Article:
RollingFunctions with a variable window width

How do I go about applying a running function to a dataframe column with variable window length?
Consider for example:

using DataFrames, RollingFunctions

df = DataFrame(:a => rand(100), :b => repeat([ x for x in 1:10 if isodd(x) ], 20))

Now say I want to use df.b to determine the windowspan argument to running, but I am in a long @chain… Here is what my intuition is, but this throws a MethodError because I’m feeding a vector to running for the windowspan

@chain df begin
    # a lot of code
    # I know there is `runstd` but my real use has a bit more to it
    transform([:a, :b] => (a, b) -> running(x -> std(x), a, b))

use GitHub - JeffreySarnoff/RollingFunctions.jl: Roll a window over data; apply a function over the window.

Sorry I had prematurely hit enter on my post - my first post has been edited with the rest of the content

I am not fully clear what you want. Can you write what you want without using transform, but just assuming a and b are just variables? Then I can help you translate this to operation specification syntax.

sure thing:

a = rand(100)
b = repeat([x for x in 1:10 if isodd(x)], 20)

running(x -> std(x), a, b) # This doesn't work

For example, if b is 6, then I want running(x -> std(x), a, 6)

But my problem is that in your case b is a vector, do you mean you want:

running.(std, Ref(a), b)

i.e. apply std to a for each value in vector b?

But my problem is that b is a vector

This is the problem I am running into in the DataFrames context. For example, if we go back to this:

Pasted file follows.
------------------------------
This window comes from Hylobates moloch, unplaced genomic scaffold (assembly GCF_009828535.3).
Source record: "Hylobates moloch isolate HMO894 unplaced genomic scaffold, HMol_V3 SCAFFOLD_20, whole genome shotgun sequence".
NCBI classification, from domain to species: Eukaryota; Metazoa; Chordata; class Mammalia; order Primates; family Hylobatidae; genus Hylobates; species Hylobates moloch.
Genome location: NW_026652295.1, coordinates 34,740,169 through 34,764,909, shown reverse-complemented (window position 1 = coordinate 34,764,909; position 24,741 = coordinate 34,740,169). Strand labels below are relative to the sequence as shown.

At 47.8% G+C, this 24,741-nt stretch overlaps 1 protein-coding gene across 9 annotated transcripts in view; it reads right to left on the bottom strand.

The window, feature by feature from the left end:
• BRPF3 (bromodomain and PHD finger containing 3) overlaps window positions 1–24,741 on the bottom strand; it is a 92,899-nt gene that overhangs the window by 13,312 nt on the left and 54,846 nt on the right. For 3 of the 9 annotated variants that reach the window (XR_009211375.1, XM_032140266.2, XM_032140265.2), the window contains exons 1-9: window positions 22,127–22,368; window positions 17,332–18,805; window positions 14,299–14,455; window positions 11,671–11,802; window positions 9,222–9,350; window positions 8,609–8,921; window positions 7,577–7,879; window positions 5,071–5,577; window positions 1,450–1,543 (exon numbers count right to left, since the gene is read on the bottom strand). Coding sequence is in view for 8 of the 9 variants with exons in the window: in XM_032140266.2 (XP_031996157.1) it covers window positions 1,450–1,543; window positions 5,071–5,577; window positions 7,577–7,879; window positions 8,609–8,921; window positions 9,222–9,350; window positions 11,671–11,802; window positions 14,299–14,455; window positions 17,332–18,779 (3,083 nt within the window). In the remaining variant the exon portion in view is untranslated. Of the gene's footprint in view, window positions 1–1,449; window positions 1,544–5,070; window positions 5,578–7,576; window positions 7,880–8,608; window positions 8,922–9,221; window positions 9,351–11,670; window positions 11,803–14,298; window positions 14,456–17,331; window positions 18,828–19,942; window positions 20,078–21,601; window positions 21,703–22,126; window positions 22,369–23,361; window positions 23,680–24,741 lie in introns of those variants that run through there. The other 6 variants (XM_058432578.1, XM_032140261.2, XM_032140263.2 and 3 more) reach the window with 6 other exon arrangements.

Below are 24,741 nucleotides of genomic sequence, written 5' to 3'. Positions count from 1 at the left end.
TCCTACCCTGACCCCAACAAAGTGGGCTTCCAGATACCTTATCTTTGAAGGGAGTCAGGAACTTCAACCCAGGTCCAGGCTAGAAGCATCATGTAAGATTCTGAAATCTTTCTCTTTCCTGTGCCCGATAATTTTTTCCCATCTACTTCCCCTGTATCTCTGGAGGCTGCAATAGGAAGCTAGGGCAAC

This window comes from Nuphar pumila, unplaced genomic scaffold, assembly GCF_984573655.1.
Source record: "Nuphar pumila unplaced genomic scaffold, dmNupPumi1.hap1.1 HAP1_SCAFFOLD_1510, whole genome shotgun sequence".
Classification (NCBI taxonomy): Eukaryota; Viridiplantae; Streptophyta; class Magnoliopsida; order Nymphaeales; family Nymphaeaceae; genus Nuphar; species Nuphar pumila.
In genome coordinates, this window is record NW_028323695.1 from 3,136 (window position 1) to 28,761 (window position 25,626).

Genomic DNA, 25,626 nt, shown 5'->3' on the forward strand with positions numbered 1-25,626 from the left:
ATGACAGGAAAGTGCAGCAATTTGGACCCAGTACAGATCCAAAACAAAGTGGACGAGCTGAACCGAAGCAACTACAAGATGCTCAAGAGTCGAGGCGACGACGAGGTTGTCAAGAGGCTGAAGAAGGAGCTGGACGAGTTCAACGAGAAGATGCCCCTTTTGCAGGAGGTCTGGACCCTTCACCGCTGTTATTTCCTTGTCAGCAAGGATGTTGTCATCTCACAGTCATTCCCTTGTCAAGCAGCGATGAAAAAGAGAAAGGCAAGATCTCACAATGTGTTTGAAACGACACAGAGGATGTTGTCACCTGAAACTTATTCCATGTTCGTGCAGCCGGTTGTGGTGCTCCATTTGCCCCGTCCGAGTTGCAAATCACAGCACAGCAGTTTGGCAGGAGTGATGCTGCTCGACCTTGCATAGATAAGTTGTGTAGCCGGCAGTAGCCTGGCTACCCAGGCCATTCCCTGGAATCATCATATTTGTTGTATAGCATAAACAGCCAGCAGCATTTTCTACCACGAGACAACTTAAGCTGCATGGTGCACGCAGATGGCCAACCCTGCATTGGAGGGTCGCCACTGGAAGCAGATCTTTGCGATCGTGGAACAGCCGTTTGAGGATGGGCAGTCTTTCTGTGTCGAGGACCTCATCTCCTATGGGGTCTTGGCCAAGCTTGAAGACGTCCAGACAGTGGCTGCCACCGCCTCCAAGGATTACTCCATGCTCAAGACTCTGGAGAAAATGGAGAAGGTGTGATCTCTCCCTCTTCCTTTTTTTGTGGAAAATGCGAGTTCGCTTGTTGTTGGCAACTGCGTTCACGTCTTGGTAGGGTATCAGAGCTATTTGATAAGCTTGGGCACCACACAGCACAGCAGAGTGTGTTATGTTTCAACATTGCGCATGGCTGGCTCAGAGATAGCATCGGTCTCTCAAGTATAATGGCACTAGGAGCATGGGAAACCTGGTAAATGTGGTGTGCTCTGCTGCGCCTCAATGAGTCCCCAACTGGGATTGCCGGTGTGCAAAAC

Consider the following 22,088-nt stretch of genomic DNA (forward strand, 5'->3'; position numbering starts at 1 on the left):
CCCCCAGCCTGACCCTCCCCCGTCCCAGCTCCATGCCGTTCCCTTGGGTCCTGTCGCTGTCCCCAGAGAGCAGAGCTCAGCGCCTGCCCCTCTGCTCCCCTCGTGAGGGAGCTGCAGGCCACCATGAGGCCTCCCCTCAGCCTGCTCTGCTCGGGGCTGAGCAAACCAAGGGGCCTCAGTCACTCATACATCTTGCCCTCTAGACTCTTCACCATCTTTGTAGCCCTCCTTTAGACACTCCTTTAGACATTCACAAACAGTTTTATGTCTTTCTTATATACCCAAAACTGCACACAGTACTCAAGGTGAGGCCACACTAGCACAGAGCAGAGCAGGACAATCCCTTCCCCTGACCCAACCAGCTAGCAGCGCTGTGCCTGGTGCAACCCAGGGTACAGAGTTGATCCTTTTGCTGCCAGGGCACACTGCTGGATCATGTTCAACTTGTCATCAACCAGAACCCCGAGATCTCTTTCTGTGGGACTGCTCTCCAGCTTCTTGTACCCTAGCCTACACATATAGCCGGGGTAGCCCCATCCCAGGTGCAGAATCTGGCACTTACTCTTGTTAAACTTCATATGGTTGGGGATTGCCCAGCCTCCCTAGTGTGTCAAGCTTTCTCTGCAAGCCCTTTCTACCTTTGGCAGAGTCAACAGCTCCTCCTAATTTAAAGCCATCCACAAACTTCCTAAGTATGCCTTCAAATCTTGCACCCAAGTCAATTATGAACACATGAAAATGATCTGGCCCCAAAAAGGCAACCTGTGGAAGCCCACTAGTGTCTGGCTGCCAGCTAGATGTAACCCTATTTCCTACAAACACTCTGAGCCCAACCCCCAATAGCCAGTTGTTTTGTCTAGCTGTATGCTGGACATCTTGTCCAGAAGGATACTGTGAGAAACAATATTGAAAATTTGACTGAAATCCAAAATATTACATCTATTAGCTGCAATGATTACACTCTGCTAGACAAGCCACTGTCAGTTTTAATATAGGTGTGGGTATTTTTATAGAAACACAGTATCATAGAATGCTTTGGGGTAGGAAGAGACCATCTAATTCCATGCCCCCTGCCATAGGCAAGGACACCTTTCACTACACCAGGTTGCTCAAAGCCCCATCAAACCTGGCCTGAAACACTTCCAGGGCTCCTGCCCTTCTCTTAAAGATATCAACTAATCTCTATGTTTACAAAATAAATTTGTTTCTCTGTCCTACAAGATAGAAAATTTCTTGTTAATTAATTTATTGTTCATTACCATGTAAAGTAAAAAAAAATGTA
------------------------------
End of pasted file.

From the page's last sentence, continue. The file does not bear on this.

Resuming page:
df = DataFrame(:a => rand(100), :b => repeat([ x for x in 1:10 if isodd(x) ], 20))

Then what I really want is to say “if b is 2, do running(x -> std(x), a, 2), if b is 4, then do running(x -> std(x), a, 4), etc”. Is it a problem that I’ve laid out my data like this in general?

To put it another way, if I were writing this in dplyr, what I would do is:

df %>%
        foo = rollapply(data = a, width = b, FUN = sd)

OK - so you want to apply different window spans for different elements of a and the spans should come from b? Then I think RollingFunctions.jl does not have it implemented currently. @JeffreySarnoff probably can confirm this.

Currently probably the simplest thing is to either:

  1. write a custom code (this will be most efficient)
  2. compute several vectors with different fixed rolling windows and then for each element of the output pick the value from the correct vector (this would work if you have only a few values of window size - but it is a workaround)

Thanks for this. I’ll make a PR to RollingFunctions if I write anything of value.

Actually, digging into RollingFunctions.jl you can actually get the desired effect. Try the following:

Using RollingFunctions

ragged_run(f,a,b) = 
    running((d1,d2)->( w = min(length(d1),Int64(d2[end])) ;
                       f(@view d1[end-w+1:end])) , 
            a, float.(b), maximum(b))

Now ragged_run(std, a, b) should work, and it actually is pretty efficient (not as a bespoke function, which should be about the same amount of code).
This is possible because of some extra features quietly lurking in RollingFunctions.jl I discovered while checking the package just now.

Excellent. As noted - @JeffreySarnoff is probably the best person to discuss adding features/improving documentation of the package.

Present. What may I do?

In R rollapply(data = a, width = b, FUN = sd) accepts b to be a vector, in which case it performs rolling operation with variable window width specified by b individually for each observation. In RollingFunctions.jl b is currently fixed for all observations. Thank you!